chances are that other peat lovers would appreciate that expression as well.

But don't just take my word for the superiority of malt whisky. Why don't you make an informed decision by yourself? Just compare an Irish
or American whiskey (or perhaps even a grain whisky or a blended Scotch) to one or more of the Scottish single malts mentioned in chapter 7.
You won't be bored by the experience, I promise - provided you take your time and pay attention. If you've never tried a single malt whisky
before and your first encounter is with the Laphroaig 10 years old, you're in for a big surprise, and I can't guarantee it'll be a pleasant one.
You'll either love it or hate it, there's no 'middle of the road'. But wait a minute! We're getting ahead of ourselves once again...
We have nine more chapters to go. So, check out the next chapter on 'vocabulary' for the proper whisky language.

(*) = Under the mistaken impression that these pages would be read only by intelligent beings, I felt like
cheering up the (sometimes slightly boring) theoretical information with a few fanciful (but not factual) stories.
I just assumed that everybody would be able to distinguish between cold, hard facts and my warped wit, but
then I received a message from a reader from South America who wanted to know if the book 'Distillation for
Fun & Profit
' was available as a facsimile edition or reprint. No it's not - because I made the whole thing up.
It was a 'colourful illustration' of the early days, if you will. The same goes for the 18th century photograph of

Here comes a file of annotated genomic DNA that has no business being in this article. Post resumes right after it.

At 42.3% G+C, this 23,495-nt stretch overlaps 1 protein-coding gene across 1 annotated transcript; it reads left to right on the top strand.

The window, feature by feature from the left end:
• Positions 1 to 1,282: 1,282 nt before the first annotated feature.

the distillery, by the way - photography wasn't actually invented at the time (and I think they still wore wigs).
So, I guess I'll have to try to keep my wit in check in the upcoming chapters if the guide...

The recently re-opened Kilbeggan distillery in Ireland

Nobody likes to pay taxes. Hiding in the Highlands, many Scots managed to elude the English tax collectors time after time. Only after the taxes were reduced following the Excise Act of 1823, most distilleries were legalised. Production practices gradually became more professional and the fame of the Scottish whisky started to spill over the borders into England. Still, the whisky industry remained a largely local affair for many years.

Things changed considerably after a huge wine louse infection (Phylloxera)
in the 19th century wiped out the vineyards in France, and pretty much the
entire brandy industry along with it. The popularity of whisky grew quickly,
both in England and overseas. Scotch whisky production got another boost
during prohibition in the USA. Decades of legal distilling hadn't dulled the
Scottish smuggling instincts and they jumped into the American market.
When prohibition ended, 'Scotch' whisky had already earned its place in
the USA market. The fact that the word 'Scotch' is now synonymous for
whisky (at least in the USA) proves the incredible success of the Scots.
In fact, they're SO succesful that they're running out of barley...

Scotch whisky

Keep in mind that these
pages only reflect my
own, personal opinion.
You can find many other
opinions on the web.

Scotch whisky

Laphroaig (depicted at the right) was the only Scotch whisky that could still be imported
and sold legally by apothecaries during the prohibition that plagued the US in the 1920's.
The reason was its medicinal taste. I guess the government officials who tried it couldn't
imagine anybody drinking the stuff out of their own free will -  it's not for the faint of heart.
To the best of my knowledge, Laphroaig was the only Scotch (!) whisky with a legal status
during the prohibition era. However, both Four Roses & Buffalo Trace (bourbon distilleries
from the US) had licenses to distill bourbon for medicinal purposes during those dark days.
Incidentally, the opnion of the medical community about whisky has changed since then...

Malt Madness is dedicated to one particular type of whisky; - and that would be Single Malt Scotch whisky, to be precise.
I'll get back to 'single' and 'malt' part in the next chapter - first I'd like to explain my (slight) preference for Scotch whisky.

Malt whisky production became sort of an 'industry' in eighteenth century Scotland.
Apart from fondling their sheep and shaving their legs, the farmers of Scotland had very